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Arithmetical Definability over Finite Structures
, 2002
"... Arithmetical definability has been extensively studied over the natural numbers. In this paper, we take up the study of arithmetical definability overfinite structures, motivated by the correspondence between uniform AC and FO(PLUS;TIMES). We prove finite analogs of three classic results in arithmet ..."
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Arithmetical definability has been extensively studied over the natural numbers. In this paper, we take up the study of arithmetical definability overfinite structures, motivated by the correspondence between uniform AC and FO(PLUS;TIMES). We prove finite analogs of three classic results in arithmetical definability, namely that < and TIMES can firstorder define PLUS, that < and DIVIDES can firstorder define TIMES, and that < and COPRIME can firstorder define TIMES.
Short presentations for alternating and symmetric groups
"... We construct two kinds of presentations for the alternating and symmetric groups of degree n: the first are on two generators in which the number of relations is O(log n) and the presentation length is O(log 2 n); the second have a bounded number of generators and relations and length O(log n). ..."
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We construct two kinds of presentations for the alternating and symmetric groups of degree n: the first are on two generators in which the number of relations is O(log n) and the presentation length is O(log 2 n); the second have a bounded number of generators and relations and length O(log n).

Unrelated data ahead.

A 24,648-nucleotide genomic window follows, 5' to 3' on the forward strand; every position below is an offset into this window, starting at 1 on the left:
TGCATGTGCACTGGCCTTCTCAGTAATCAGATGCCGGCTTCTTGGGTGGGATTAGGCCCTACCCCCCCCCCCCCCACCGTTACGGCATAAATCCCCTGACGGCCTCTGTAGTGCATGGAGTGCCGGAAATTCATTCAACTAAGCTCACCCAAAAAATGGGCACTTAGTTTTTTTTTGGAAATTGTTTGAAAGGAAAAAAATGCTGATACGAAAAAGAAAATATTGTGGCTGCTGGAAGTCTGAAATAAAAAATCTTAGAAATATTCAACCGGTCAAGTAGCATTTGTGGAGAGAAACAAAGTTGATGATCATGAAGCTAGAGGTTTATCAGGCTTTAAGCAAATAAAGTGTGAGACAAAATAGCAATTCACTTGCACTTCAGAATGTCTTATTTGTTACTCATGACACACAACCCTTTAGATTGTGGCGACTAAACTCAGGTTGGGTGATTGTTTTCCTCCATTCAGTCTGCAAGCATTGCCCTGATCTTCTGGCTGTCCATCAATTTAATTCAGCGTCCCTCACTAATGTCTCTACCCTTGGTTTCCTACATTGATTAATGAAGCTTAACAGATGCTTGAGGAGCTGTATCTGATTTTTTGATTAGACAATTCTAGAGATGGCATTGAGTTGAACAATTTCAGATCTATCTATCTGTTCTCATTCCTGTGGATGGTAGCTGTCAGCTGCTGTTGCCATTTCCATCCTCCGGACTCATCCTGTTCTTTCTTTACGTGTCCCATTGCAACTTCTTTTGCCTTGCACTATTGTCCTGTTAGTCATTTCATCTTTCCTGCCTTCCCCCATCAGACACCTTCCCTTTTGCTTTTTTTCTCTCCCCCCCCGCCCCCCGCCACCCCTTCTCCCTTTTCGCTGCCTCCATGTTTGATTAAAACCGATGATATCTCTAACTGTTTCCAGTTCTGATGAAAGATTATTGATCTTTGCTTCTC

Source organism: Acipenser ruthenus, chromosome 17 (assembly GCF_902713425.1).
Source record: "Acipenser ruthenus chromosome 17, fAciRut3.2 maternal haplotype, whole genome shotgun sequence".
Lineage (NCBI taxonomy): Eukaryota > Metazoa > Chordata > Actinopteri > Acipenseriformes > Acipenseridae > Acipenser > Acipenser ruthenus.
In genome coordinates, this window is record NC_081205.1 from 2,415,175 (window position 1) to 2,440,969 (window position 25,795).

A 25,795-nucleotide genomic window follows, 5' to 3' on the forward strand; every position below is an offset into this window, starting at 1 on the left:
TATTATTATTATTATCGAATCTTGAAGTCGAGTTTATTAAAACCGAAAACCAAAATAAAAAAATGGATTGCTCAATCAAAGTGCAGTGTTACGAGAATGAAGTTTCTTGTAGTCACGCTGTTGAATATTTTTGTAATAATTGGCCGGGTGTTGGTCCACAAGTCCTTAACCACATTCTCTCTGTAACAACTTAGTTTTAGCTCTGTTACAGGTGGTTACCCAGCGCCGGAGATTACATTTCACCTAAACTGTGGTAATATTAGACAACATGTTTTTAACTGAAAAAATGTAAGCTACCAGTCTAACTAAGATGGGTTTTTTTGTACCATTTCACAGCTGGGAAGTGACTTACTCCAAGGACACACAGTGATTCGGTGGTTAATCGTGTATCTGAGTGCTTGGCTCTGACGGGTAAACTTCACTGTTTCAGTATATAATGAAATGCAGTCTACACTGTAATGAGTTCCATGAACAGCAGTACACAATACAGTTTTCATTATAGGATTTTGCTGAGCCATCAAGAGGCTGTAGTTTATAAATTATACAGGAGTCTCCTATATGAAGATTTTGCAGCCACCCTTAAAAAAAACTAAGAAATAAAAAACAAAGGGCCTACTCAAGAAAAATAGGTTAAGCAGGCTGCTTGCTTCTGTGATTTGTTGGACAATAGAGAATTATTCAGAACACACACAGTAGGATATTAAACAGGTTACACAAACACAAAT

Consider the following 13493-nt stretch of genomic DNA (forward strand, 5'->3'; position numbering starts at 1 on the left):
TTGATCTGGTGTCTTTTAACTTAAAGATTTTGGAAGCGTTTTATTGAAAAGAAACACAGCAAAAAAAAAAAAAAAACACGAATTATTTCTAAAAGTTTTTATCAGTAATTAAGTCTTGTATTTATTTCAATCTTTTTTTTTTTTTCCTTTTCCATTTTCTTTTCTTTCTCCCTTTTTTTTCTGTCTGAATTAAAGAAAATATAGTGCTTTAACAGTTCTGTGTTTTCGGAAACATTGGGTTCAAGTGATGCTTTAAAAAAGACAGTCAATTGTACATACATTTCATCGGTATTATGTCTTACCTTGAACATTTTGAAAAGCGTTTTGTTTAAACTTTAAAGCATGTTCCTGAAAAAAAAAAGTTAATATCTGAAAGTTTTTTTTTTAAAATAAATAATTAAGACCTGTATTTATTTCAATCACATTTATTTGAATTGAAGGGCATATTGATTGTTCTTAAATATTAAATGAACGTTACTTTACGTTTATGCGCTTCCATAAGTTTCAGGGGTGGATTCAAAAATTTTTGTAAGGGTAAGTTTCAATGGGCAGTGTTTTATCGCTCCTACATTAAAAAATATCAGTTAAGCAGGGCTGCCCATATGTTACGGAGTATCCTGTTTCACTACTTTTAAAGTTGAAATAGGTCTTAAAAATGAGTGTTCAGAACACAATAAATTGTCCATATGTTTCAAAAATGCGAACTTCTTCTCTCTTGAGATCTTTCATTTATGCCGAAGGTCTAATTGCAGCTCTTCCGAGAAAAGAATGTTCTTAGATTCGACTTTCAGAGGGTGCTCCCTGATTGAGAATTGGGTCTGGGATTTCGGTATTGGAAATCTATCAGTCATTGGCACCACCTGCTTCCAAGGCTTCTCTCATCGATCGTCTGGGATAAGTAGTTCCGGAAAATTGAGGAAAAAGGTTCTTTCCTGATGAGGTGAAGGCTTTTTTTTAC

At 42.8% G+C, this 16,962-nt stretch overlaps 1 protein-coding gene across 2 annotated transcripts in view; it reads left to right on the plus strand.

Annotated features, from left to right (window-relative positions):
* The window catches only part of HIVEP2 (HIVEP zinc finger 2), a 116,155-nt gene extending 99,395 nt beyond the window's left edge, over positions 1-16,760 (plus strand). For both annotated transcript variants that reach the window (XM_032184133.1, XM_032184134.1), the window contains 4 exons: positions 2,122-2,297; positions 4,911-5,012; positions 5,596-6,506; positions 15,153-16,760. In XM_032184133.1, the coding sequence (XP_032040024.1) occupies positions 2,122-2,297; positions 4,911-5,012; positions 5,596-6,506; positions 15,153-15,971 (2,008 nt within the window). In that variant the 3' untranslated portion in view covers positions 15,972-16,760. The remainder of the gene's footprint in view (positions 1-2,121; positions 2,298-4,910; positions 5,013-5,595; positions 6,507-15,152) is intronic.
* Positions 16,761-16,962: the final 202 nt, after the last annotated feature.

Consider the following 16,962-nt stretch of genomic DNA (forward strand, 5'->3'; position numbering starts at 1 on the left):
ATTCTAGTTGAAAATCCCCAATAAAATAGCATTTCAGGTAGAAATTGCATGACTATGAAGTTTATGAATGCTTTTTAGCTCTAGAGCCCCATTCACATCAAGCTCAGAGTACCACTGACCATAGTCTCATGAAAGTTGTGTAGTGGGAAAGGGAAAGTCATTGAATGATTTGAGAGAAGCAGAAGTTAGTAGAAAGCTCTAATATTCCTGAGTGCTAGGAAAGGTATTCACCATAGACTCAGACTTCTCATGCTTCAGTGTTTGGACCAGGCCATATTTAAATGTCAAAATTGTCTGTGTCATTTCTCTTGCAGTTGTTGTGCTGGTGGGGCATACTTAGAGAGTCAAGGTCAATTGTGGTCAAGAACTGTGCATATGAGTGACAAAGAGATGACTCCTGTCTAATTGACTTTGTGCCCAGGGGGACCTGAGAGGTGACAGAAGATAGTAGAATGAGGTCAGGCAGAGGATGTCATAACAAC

An upper bound in Goldbach's problem
 Math. Comp
, 1993
"... : It is clear that the number of distinct representations of a number n as the sum of two primes is at most the number of primes in the interval [n=2; n \Gamma 2]. We show that 210 is the largest value of n for which this upper bound is attained. 1. Introduction. In 1742 Christian Goldbach wrote, ..."
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: It is clear that the number of distinct representations of a number n as the sum of two primes is at most the number of primes in the interval [n=2; n \Gamma 2]. We show that 210 is the largest value of n for which this upper bound is attained. 1. Introduction. In 1742 Christian Goldbach wrote, in a letter to Euler, that on the evidence of extensive computations he was convinced that every integer exceeding 6 was the sum of three primes. Euler replied that if an even number 2n + 2 is so represented then one of those primes must be even and thus 2, so that every even number 2n, greater than 2, can be represented as the sum of two primes; it is easy to see that this conjecture implies Goldbach's original proposal, and it has widely become known as Goldbach's conjecture. Although still unresolved, Goldbach's conjecture is widely believed to be true. It has now been verified for every even integer up to 2 \Theta 10 10 (in [3]), and there are many interesting partial results worthy ...
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"... presentations for alternating and symmetric groups J.N. Bray, M.D.E. Conder, C.R. LeedhamGreen, and E.A. O’Brien We derive new families of presentations (by generators and relations) for the alternating and symmetric groups of finite degree n. These include presentations of length that are linear i ..."
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presentations for alternating and symmetric groups J.N. Bray, M.D.E. Conder, C.R. LeedhamGreen, and E.A. O’Brien We derive new families of presentations (by generators and relations) for the alternating and symmetric groups of finite degree n. These include presentations of length that are linear in log n, and 2generator presentations with a bounded number of relations independent of n. 1